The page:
Survival of Injured Spinal Motoneurons in Adult Rat upon Treatment with Glial Cell Line–Derived Neurotrophic Factor at 2 Weeks but Not at 4 Weeks after Root Avulsion

These findings provide useful information for choosing the best time frame for the potential clinical treatment of brachial plexus avulsion

Li-Hua Zhou

2006

Scholarcy highlights

  • We conducted a study of whether treatment with glial cell line–derived neurotrophic factor initiated at 2 or 4 weeks after spinal-root avulsion could promote survival and regulate neuronal nitric oxide synthase expression in adult rat spinal motoneurons
  • By 6 weeks after root avulsion, the treatment given at 2 weeks increased motoneuron survival, and reversed the atrophy of injured motoneurons and increased their somatic size in comparison to the untreated control group of animals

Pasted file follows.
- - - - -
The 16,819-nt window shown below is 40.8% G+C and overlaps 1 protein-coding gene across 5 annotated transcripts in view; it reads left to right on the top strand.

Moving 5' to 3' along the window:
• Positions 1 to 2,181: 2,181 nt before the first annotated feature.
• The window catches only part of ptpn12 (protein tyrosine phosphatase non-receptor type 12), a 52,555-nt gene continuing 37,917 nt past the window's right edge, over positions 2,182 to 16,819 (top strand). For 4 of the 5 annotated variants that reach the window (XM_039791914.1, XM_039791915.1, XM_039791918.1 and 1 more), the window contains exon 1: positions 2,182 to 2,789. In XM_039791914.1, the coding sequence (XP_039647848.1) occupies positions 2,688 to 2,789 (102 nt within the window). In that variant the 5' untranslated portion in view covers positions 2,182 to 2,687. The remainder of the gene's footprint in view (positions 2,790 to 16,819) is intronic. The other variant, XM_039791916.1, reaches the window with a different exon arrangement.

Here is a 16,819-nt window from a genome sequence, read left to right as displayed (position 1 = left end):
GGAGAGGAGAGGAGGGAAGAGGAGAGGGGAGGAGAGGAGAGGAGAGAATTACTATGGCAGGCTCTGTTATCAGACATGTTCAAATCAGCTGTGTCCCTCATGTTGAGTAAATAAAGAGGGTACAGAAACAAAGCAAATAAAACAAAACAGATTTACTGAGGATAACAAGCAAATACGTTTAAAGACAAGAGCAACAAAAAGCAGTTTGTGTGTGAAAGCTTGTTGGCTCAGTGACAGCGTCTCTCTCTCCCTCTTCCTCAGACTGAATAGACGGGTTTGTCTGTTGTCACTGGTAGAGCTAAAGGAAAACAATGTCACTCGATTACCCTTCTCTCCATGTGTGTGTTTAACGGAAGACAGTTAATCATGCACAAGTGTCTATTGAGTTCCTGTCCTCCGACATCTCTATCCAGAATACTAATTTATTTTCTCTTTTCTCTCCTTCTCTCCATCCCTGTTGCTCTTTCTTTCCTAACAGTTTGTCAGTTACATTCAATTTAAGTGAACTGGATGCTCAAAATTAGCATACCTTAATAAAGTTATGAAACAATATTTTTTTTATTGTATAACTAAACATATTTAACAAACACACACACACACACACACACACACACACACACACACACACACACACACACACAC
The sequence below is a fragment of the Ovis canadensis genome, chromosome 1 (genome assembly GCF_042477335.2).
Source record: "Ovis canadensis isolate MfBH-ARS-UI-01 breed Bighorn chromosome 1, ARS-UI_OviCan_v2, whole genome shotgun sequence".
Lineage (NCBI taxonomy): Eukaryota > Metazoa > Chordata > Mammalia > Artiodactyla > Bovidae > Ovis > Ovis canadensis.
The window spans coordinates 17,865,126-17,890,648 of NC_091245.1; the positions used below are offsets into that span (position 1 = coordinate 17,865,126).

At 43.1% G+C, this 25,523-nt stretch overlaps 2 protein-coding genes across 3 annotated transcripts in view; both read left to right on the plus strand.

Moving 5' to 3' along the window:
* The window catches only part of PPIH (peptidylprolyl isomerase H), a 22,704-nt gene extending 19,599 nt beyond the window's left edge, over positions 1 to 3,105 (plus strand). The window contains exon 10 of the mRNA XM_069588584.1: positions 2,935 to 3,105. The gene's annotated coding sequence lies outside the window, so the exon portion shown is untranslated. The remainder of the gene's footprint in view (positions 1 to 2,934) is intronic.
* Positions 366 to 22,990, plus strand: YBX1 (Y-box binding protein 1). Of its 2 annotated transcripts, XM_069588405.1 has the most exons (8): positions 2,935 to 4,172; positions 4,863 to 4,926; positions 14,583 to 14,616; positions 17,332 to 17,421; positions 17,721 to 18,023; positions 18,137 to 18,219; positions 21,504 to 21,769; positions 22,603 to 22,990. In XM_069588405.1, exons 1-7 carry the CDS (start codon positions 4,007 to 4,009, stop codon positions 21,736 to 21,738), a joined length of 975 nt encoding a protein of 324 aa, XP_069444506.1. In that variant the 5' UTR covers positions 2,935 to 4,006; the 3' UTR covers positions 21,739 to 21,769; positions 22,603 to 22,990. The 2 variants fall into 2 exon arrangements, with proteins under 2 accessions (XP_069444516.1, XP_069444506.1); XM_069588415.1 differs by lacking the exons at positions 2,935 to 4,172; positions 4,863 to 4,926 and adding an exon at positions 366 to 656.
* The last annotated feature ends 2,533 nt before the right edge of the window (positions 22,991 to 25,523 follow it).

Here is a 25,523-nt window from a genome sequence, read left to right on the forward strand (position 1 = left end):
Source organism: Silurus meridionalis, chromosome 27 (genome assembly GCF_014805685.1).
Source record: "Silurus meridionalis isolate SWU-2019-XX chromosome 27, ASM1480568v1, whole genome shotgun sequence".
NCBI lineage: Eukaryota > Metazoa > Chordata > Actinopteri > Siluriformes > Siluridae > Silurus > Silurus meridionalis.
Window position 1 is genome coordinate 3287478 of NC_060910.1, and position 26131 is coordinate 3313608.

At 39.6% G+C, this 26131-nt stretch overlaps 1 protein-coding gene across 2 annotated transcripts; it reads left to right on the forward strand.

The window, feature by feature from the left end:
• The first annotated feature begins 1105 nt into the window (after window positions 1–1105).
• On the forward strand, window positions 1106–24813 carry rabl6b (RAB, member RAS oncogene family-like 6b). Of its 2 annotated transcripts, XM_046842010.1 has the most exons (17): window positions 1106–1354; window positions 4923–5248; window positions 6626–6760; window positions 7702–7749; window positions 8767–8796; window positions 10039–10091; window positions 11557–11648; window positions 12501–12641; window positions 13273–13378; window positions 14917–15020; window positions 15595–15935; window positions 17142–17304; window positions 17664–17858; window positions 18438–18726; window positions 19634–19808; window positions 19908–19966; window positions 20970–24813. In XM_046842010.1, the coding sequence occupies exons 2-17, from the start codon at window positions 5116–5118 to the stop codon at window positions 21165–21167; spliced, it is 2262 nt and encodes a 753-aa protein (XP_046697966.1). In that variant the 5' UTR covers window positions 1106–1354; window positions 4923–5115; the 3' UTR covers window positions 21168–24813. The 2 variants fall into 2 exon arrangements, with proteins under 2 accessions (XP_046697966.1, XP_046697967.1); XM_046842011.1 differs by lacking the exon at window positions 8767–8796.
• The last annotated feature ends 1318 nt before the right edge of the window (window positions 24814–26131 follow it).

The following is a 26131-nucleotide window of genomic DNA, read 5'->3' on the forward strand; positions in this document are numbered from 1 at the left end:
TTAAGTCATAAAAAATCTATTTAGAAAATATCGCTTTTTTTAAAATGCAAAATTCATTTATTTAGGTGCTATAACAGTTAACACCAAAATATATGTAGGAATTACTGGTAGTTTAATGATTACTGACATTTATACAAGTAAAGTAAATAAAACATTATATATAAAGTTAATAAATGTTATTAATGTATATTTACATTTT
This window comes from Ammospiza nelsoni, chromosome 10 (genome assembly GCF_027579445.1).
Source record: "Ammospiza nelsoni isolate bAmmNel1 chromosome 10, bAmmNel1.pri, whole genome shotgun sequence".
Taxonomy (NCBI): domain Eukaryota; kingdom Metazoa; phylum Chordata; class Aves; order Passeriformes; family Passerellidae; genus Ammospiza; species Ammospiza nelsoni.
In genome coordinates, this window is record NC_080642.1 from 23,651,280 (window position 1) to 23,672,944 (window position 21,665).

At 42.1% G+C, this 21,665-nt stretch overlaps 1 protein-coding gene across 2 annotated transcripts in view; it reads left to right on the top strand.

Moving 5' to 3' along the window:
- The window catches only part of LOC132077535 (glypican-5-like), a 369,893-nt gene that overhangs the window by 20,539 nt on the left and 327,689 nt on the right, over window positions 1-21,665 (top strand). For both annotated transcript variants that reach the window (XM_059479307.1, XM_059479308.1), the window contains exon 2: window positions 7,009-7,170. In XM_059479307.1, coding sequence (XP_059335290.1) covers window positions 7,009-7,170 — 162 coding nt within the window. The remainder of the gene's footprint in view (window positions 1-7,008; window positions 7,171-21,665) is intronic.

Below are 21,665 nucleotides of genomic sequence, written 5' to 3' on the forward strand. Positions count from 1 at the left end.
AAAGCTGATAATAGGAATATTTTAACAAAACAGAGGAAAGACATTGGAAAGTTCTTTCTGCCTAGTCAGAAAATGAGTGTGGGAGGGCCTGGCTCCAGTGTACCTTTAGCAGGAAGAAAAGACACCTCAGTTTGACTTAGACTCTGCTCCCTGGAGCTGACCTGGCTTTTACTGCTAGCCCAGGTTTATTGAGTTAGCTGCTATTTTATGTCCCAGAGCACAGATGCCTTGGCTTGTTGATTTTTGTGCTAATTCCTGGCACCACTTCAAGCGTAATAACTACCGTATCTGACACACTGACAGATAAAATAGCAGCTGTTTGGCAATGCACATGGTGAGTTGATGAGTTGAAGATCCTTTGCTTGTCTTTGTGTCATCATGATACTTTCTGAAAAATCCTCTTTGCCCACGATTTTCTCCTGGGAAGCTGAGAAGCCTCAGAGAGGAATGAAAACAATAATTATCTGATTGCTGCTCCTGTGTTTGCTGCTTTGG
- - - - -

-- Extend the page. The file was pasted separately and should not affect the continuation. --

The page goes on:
• GDNF treatment at 4 weeks post-injury failed to promote motoneuron survival at 6 weeks compared to the control group
  • Both the 2- and 4-week post-injury treatments downregulated neuronal nitric oxide synthase expression. This finding suggests that injured adult motoneurons die shortly after root avulsion injury, but can be saved from degeneration by treatment within the proper time frame after injury, which in the case of GDNF treatment in rats, appears to be within 2 weeks of the avulsion injury of the spinal root
  • These findings provide useful information for choosing the best time frame for the potential clinical treatment of brachial plexus avulsion

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